James finally got that chance in last week’s NFC Championship, when he rattled off a crucial 15-yard touchdown run in the second quarter to help the 49ers dig themselves out of a 17-0 hole. James’ score proved to be the catalyst for an offense that completed the 28-24 comeback over the Falcons to reach the sixth Super Bowl in franchise history.
James was inactive for the first 13 weeks of the season, but has been an integral part of the team’s offense ever since fellow tailback
On Thursday, James greeted a large Super Bowl media contingency at his locker and was asked if he remembered his previous touchdown before last week’s.
“I definitely do not,” James said.
For the record, James’ final collegiate touchdown came on Jan. 2, 2012, when he scored in the first quarter of Oregon’s Rose Bowl win against Wisconsin.
James said his touchdown in Atlanta was similar to the plays he ran college, as he was offset to the left of quarterback
“I just think about the win,” James said. “Anything to help the team win, I’m all for it. Just putting points on the board to help the team win made me excited, made me happy. I really didn’t think about it too much. I just wanted to win the game.”
Whenever James is in the backfield with Kaepernick, it poses a fast-paced problem for opposing defenses. Factor in both young players’ proficiency in read option plays, and the defense is really on its heels.
In the past two playoff games, James and Kaepernick have helped each other score touchdowns.
In the Divisional Round win against Green Bay, the threat of James up the middle allowed Kaepernick to keep the ball and run around the right end of the line untouched for a 56-yard touchdown. In the NFC Title game, the defense was so focused on Kaepernick going up the middle that James caught just enough daylight to turn the corner and sprint into the end zone.
“When Colin’s in the game, it adds another dimension to the offense,” James said. “It’s something I’m familiar with. Just being out there with him and running spread and being in there is kind of cool for me.”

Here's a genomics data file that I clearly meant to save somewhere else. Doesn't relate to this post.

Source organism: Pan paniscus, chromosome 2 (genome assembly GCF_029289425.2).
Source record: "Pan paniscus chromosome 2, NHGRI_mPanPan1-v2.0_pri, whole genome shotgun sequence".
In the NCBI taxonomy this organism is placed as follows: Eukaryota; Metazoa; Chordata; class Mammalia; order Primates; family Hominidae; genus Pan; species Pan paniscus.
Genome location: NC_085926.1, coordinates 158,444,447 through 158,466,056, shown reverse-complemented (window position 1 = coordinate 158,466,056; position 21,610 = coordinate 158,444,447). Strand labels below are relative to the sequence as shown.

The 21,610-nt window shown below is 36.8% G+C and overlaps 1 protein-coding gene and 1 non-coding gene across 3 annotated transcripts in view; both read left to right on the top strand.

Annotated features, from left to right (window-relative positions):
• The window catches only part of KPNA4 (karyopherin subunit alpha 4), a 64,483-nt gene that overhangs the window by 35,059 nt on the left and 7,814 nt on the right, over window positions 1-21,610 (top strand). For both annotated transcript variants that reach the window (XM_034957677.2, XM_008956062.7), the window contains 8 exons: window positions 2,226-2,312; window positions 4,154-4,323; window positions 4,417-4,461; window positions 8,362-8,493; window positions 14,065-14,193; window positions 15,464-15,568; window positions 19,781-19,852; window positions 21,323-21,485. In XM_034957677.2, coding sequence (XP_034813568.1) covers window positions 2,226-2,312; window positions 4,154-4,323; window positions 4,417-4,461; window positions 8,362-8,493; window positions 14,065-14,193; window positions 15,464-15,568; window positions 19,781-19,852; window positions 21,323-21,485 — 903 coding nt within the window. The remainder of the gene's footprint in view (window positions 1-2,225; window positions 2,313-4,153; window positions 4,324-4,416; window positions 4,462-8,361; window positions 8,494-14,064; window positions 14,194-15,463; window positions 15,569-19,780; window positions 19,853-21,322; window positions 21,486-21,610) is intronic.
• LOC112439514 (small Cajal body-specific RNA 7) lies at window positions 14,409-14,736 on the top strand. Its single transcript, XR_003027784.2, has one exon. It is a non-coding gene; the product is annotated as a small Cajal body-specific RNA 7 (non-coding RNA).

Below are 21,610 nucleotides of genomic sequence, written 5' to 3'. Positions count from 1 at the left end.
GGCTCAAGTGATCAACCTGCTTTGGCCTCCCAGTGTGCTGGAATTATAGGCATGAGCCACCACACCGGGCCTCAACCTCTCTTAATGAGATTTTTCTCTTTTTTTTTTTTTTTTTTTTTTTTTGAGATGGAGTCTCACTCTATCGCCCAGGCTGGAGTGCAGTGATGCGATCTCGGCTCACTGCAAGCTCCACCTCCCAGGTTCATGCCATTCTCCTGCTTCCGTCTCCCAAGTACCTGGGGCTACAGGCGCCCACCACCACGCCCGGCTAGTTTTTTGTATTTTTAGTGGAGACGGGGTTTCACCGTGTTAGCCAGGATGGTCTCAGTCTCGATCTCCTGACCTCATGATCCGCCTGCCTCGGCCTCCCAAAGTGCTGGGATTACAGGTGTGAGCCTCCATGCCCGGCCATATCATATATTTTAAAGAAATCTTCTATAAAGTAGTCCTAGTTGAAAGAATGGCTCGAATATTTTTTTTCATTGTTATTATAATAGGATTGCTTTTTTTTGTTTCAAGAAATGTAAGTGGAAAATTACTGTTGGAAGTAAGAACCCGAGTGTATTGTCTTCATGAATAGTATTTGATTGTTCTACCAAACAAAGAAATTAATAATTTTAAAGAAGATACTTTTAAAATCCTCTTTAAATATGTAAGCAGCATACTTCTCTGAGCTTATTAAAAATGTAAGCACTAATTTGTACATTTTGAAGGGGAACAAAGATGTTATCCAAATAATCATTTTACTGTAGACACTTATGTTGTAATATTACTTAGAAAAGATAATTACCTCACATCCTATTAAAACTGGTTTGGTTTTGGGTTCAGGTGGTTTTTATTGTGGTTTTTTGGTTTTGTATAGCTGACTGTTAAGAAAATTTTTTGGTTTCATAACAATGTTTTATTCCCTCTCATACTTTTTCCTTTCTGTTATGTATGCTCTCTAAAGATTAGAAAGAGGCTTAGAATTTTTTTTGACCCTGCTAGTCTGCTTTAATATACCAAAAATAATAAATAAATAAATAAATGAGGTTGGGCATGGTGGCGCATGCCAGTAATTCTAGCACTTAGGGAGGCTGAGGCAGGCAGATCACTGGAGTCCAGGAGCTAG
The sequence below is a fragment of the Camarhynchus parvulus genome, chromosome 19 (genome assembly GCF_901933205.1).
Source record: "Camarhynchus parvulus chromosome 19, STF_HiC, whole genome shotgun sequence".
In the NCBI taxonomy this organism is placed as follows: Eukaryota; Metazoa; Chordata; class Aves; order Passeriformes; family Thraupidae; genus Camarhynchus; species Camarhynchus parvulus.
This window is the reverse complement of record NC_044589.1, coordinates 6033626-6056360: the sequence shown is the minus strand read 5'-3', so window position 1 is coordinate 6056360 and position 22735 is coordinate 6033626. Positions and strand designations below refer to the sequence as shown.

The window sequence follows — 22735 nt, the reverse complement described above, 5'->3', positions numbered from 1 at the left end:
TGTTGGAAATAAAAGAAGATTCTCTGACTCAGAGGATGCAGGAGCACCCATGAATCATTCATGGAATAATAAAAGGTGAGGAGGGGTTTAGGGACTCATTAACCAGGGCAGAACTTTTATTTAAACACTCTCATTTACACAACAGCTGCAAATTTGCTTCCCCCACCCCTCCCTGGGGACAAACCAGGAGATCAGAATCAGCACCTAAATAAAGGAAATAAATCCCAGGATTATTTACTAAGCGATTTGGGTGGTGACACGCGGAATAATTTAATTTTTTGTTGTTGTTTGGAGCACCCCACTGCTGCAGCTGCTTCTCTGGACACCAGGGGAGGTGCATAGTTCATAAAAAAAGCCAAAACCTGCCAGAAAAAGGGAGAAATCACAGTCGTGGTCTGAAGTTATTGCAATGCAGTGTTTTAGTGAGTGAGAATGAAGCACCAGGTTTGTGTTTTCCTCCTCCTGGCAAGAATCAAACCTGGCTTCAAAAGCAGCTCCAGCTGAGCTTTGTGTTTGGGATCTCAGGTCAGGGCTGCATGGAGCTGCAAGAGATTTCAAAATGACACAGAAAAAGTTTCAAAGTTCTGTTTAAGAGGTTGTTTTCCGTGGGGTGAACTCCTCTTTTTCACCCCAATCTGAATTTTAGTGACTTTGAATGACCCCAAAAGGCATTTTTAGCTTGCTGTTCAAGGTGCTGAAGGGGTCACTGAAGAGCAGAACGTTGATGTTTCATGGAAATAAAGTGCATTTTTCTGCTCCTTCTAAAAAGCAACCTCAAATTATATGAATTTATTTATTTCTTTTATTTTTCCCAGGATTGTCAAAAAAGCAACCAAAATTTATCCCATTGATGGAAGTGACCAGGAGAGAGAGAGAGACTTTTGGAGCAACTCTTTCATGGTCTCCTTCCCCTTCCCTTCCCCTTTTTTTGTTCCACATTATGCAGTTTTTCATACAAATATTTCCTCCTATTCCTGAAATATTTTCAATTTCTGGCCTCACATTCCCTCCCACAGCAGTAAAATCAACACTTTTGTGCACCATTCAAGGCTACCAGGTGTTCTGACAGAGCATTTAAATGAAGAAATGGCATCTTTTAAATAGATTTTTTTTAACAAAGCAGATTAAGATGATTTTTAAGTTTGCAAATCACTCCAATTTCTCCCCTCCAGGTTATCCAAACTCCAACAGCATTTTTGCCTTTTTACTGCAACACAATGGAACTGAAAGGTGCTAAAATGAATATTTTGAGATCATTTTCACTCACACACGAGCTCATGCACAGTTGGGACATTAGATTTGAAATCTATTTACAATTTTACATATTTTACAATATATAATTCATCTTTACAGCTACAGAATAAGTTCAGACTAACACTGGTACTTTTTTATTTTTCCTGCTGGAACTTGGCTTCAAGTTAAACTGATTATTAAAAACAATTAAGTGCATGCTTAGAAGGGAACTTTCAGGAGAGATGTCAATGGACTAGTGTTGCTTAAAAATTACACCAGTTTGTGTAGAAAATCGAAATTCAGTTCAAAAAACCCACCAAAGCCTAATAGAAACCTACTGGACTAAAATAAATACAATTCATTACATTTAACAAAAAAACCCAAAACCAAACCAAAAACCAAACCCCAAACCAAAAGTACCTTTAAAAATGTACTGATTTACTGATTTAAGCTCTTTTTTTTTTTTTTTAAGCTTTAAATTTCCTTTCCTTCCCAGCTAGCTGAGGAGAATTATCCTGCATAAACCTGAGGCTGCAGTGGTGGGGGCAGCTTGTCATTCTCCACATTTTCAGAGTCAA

When you add 49ers rushing king
San Francisco’s innovative offensive coordinator knew the 49ers drafted a heck of a player when they picked James in the draft. Roman also knew that James would have a big adjustment to make, as Oregon’s offense never huddled and only used a handful of plays compared to the dense 49ers playbook.
But James bided his time and put in his work behind the scenes until making his NFL debut in Week 14 against the Miami Dolphins.
“The bottom line is LaMichael’s a football player,” Roman said. “Anything football is not foreign to him. So, while he wasn’t active earlier in the year, he gave our defense a great look in practice, which is very, very important to get the team ready. He just continued to make strides in understanding the entire offense and I think he’s looked pretty good out there.”
James admitted he didn’t know what to expect when he arrived in the NFL. One thing is for sure, thought, it was a drastic change to go from the focal point of one of college football’s all-time greatest offenses to a sideline spectator on Sundays.
But the young running back admittedly had a lot to learn, so he watched and listened from some of the best teammates and coaches in the business.
“Anytime you’re a competitor, you want to be on the field helping the team win,” James said. “I have to do it throughout practice. It doesn’t give me an excuse to sit back here and slack off and not try to get better, because you just never know when your number’s going to be called. I had to work hard in practice and then when my time came, I was ready to go.”
About the only football stage bigger than the NFC Championship is the Super Bowl, where James and the 49ers will find themselves on Feb. 3 against Baltimore. James was just 6 years old when Ravens linebacker Ray Lewis made his NFL debut, but will be facing the future Hall of Famer in his final game before retirement.
As vaunted as the Ravens defense is, James is more concerned with executing the gameplan for the 49ers offense.
“We’re going to do what we do,” James said. “It doesn’t matter who’s on the other side. We have to run our offense and take care of ourselves.”